I’m not going to harp on about the tired proverb “All work and no play makes Jack a dull boy”. But there’s a certain element of truth here. If you spend all day coding neural networks, mastering a new programming language, sit in meetings feeling bored witless, you’ll need some relief at the end of the day. And what better way by making your desktop environment a bit more memorable.

        Let’s start our candy adventure with WallGen. It’s a small command-line utility that generates HQ poly wallpapers with only a few text arguments for inputs. Depending on these arguments, you can create shape-based patterns, randomly filled surfaces, and even image-based patterns.

      • Proprietary

        • U.S. Customs System Back Online … After Massive Failure

          It appears the entire computer system for the U.S. Customs and Border Protection has failed.

        • Arkansas School Safety Efforts Aided by Mobile App [iophk: fraud, waste, abuse]

          Geofencing is the use of GPS or radio-frequency identification technology to create a virtual geographic boundary, enabling software to trigger a response when a mobile device enters or leaves a particular area or, in the case of the Rave Panic Button app, to pinpoint a caller’s exact location through a virtual map of the campus.

          “When there is an incident on campus and (the authorized user) activates one of the five panic buttons,” French said, “it immediately sends a text, email, and an in-app notification providing situational awareness to all the other staff members on campus. It then provides a direct dial into the 911 dispatch center.”

        • Skype Snap Gets First Update in 6 Months, Plus a New Icon

          The popular VoIP sat unloved, with no stable updates, for six whole months.

          Fast forward a few weeks from calling them out and I’m pleased to report that whatever blockage was lodged in the build machine pipe-work has been well and truly flushed out.

          Not only is the Skype Snap app once again up to date on the Snapcraft store — hurrah! — but some freshly prepared ‘insider’ builds are available for the more adventurous to play with — double hurrah!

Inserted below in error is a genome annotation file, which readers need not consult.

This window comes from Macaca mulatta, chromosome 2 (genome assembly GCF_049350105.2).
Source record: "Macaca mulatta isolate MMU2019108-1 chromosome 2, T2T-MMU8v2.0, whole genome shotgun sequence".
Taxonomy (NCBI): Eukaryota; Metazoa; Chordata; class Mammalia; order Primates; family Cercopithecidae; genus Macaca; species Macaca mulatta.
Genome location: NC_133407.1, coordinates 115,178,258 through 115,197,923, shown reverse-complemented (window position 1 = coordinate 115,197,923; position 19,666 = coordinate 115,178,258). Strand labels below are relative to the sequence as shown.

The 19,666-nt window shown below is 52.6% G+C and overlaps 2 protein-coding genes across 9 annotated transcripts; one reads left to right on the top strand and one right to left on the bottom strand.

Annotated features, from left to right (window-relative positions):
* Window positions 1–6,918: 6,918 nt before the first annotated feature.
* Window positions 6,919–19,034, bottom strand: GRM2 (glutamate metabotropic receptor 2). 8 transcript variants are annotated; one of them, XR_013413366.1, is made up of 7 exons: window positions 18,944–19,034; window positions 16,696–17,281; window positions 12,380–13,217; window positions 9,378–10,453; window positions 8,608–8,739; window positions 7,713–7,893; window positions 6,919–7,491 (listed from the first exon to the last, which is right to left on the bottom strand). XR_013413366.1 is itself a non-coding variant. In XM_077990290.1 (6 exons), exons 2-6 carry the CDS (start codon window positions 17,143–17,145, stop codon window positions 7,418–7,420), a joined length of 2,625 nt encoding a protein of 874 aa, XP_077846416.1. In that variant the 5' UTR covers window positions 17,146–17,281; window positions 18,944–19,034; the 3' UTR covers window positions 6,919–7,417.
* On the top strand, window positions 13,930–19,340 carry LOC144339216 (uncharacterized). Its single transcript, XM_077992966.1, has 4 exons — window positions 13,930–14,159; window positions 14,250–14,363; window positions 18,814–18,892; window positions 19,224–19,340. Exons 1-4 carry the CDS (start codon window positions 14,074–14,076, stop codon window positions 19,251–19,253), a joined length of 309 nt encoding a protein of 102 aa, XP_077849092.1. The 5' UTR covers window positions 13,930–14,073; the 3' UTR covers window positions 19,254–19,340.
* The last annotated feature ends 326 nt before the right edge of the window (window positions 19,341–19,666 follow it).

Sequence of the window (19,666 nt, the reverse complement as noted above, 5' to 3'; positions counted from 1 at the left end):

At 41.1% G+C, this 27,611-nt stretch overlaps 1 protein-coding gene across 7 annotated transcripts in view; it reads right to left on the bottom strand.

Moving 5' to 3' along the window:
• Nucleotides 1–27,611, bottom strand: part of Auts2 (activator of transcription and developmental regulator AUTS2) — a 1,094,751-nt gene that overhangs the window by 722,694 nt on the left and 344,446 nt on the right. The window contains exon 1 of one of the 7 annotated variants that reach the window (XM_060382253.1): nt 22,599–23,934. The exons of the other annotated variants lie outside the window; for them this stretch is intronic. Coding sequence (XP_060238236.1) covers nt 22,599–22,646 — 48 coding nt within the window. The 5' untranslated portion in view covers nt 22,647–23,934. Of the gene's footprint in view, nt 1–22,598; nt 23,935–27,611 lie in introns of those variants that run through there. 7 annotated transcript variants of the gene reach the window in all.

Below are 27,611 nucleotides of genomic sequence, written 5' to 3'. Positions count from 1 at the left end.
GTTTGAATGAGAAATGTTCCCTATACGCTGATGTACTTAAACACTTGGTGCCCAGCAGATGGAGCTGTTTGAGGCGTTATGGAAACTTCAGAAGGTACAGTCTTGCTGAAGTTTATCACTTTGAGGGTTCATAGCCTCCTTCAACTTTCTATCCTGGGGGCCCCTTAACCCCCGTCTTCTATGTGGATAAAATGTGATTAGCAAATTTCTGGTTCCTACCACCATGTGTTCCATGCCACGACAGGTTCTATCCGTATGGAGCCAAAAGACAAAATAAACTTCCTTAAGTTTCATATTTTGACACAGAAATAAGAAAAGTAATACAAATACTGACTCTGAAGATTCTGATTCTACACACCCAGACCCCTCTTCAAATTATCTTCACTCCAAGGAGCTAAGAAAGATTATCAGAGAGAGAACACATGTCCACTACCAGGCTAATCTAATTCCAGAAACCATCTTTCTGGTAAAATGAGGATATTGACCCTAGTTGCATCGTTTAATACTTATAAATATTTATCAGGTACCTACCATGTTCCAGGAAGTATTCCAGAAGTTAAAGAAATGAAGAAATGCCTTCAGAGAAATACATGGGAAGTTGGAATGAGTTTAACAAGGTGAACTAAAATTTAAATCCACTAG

• Instructionals/Technical

    • Games

      • Warfork Letting Warsow Live On Under Steam

        Going back a decade one of the interesting open-source FPS games of its time was Warsow. Development on Warsow has seemingly been tremulous over the past few years (edit: though the core developer has recently released a new beta) for this Qfusion (Quake 2 code base) engine powered game that started in 2005, but now there is Warfork as a fork of Warsow that is being developed and also available via Steam.

        Hitting Steam this past week was the release of Warfork for Windows, macOS, and Linux. The game is free to play and with it going up on Steam will hopefully attract new gamers to this shooter title who may not be otherwise following the open-source scene.

    • Desktop Environments/WMs

      • K Desktop Environment/KDE SC/Qt

        • KDE Usability & Productivity Initiative Coming To An End

          The KDE Usability and Productivity Initiative to solve various problems in the KDE software stack to make it easier to use to more individuals and to do so more efficient will be coming to an end. But other KDE goals are being envisioned and the usability and productivity elements will continue to be worked on outside of this initiative.